Review: Eric & Magill – In This Light

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For two musicians that have been apart for almost three years, the musical chemistry between Ryan Weber and Eric Osterman is pretty much perfect. With previous Eric & Magill records being made across oceans, In This Light seems to be more of a homecoming show.

Even if they are still sporting that nostalgic dreamy sound, there is a change in form. The elegiac All Those I know (2010) was quiet and introspective. The bombastic Night Singers (2013) was raucous and uplifting. In This Light takes experiences gained from previous LPs (and EPs) and creates an atmosphere full of candor that expands the nuanced sadness that felt inherent to the previous albums.

But worry not – this is not a weepy lamentation. In This Light is a brisk (26 minutes!) trip through luscious music that allows itself to be celebratory (‘You never know’) and intimate (‘Post-it note’).

‘Easy it goes’ is pure dream pop gorgeousness, finding itself surrounded by neon lights, videogame arcades and fluorescent-bright clothes with an addictive bass line. ‘What’s your secret?’ brings out the primordial sound of Eric & Magill: whispered vocals, a thousand layers of music where elements can still be identified and that characteristic drumming, succinctly pacing the lucid dream created by the song and continued by the lovely ‘You never know’, with its bombastic trumpet-like synth lines.

Now, for all the ethereal stuff presented here, we do have a lot of down to Earth numbers. ‘Suburban Devastation’ meditates on life in suburbia, wistfully strumming a guitar and plucking a piano. ‘Holding onto light’ breathes and yearns, like a quiet moment you take out of your daily grind to look at raindrops hitting the office window. ‘Post-it note’ is sobering but still indulges in that Americana darling: the pedal steel. It gives it an alt-country feeling that fits perfectly and shapes the track.

So far, that’s two genres tackled. And then there’s a third genre which I’m just calling “The Champaign/Milwaukee Dream Pop Rock Scene” which includes Decibully, Headlights, Absinthe Blind, Withershins, Maritime, National Skyline and obviously Eric & Magill. It’s hard to describe it without abusing the adjective “Dreamy” so the best way is to produce some sort of evidence:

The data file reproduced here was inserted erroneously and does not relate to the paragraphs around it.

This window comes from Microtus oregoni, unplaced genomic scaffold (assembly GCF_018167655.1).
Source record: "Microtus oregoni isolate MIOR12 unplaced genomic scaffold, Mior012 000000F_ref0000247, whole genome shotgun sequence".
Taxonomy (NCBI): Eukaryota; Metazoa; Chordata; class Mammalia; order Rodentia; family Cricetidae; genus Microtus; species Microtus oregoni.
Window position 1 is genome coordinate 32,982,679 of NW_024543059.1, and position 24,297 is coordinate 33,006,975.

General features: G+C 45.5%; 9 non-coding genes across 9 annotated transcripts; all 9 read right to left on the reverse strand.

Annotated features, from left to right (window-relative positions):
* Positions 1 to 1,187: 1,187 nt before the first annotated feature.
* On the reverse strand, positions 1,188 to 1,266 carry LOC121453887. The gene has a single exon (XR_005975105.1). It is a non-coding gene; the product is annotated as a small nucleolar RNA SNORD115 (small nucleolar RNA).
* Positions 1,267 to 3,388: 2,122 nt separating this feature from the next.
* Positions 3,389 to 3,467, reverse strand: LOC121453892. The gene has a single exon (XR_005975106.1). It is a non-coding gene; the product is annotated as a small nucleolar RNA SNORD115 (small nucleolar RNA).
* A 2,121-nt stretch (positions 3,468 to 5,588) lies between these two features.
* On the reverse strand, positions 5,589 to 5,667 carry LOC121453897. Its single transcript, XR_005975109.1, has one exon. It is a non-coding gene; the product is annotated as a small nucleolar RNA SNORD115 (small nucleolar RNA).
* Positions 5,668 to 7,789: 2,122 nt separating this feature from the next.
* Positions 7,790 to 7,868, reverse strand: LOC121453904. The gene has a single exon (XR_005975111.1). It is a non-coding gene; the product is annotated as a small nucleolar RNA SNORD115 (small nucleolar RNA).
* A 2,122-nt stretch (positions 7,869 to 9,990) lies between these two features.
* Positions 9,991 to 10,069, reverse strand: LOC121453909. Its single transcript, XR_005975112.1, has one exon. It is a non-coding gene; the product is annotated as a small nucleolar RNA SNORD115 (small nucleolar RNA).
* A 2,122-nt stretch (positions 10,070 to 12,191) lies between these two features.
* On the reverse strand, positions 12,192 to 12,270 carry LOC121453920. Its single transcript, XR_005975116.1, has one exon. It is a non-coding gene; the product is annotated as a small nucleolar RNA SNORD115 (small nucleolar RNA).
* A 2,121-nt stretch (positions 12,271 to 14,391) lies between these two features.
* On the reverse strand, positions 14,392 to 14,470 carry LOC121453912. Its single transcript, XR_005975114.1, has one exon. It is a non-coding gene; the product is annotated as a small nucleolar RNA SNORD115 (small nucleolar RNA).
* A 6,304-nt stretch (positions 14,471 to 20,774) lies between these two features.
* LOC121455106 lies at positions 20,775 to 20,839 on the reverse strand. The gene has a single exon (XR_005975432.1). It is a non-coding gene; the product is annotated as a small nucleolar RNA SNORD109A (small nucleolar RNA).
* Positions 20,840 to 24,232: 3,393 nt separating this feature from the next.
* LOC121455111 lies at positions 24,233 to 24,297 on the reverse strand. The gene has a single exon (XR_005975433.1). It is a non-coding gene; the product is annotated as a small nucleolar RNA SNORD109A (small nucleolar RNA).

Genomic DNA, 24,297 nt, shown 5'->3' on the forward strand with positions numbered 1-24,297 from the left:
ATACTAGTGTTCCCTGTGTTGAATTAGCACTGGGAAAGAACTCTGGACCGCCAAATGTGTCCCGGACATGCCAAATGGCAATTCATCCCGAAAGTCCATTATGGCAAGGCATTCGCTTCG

Expansive, warm, filling the stereo, bass and synth heavy, longing voices. That’s what this genre I just pulled out of my pocket/ass/caffeinated mind is about. And I love it for what it is. Emotional but never cringe-inducing. Happy but with a few hints of sadness. Introspective but still warming. I chose ‘Up in the air’ but ‘Get what you want’ and ‘That old haunt’ are evidences B and C, m’lord.

‘Merry go-round heart’ is a top song and an excellent choice for album closer. It curtly puts all the elements explored by Ryan and Eric, mixes them in an Erlenmeyer flask, violently shakes it and runs away as the fireworks go off. Just like the carnival ride of its namesake, ‘Merry go-round heart’ starts slowly then explodes into a vertiginous roar. Just when it all seems to have ground to a stop and the vertigo might set it, a lonely synth drone warns you that one last spin is incoming. It booms and then a needle scratches the record. We are now spinning in space and that blue spot below us is waving goodbye.

PS: If you enjoy this album, I endorse their Kick the covers EP, vol. 2. It has covers of Maritime and Braid and you know that’s great.

Words: Sam J. Valdés López

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